Date of Award
M.F.A. in Art
Virginia Rougon Chavis
University of Mississippi
Buffering… focuses on scenes from everyday life such as cooking breakfast or a day at the office which are presented in a half-rendered frozen form. The works are partially pixilated in certain areas to create a sense of perpetual buffering illustrating a never-ending frustration between advancement and expectation. This body of work is meant to create an opportunity for viewer to experience a sensation of tension while information perpetually buffers. This sensation reflects how society has been conditioned by its technological devices and their implied promises of instant gratification. This body of work aims to shed light on the frustration that happens when the promises are broken. This body of work uses visuals of modern technology to explore our culture of instant gratification. Technological speeds increase at the expense of human patience and tolerance for even the minutest delays this causes people to experience frustration after mere seconds of interruption while streaming a video or downloading a webpage. These few seconds of “buffering” contribute to the growing disconnect between advanced technology and the perception of the delays such devices eventually experience. It often seems that we are caught in a three-legged race where technological improvement and human expectation are attempting to run in tandem yet the two are never exactly in sync.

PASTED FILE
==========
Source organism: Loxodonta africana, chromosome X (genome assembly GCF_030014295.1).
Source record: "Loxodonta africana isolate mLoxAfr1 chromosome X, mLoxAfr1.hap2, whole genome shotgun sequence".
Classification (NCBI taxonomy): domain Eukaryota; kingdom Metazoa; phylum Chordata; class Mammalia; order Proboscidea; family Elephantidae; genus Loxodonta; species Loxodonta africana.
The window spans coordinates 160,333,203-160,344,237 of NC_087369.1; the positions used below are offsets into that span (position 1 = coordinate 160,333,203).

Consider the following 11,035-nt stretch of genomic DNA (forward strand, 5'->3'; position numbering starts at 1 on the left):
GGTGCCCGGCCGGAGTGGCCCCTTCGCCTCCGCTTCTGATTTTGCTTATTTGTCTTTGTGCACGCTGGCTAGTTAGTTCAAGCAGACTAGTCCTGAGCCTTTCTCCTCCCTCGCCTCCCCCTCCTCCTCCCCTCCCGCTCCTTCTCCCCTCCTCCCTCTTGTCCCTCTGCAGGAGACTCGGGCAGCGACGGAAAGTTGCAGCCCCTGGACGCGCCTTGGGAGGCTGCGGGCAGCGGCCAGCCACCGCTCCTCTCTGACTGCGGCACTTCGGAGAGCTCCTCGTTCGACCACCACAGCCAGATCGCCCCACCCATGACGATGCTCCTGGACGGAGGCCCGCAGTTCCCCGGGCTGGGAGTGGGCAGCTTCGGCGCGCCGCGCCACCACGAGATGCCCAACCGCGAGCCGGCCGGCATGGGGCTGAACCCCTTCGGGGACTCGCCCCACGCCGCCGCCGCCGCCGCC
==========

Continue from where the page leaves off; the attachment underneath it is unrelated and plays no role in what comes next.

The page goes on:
Vialpando, Nicholas B., "Buffering..." (2019). Electronic Theses and Dissertations. 1774.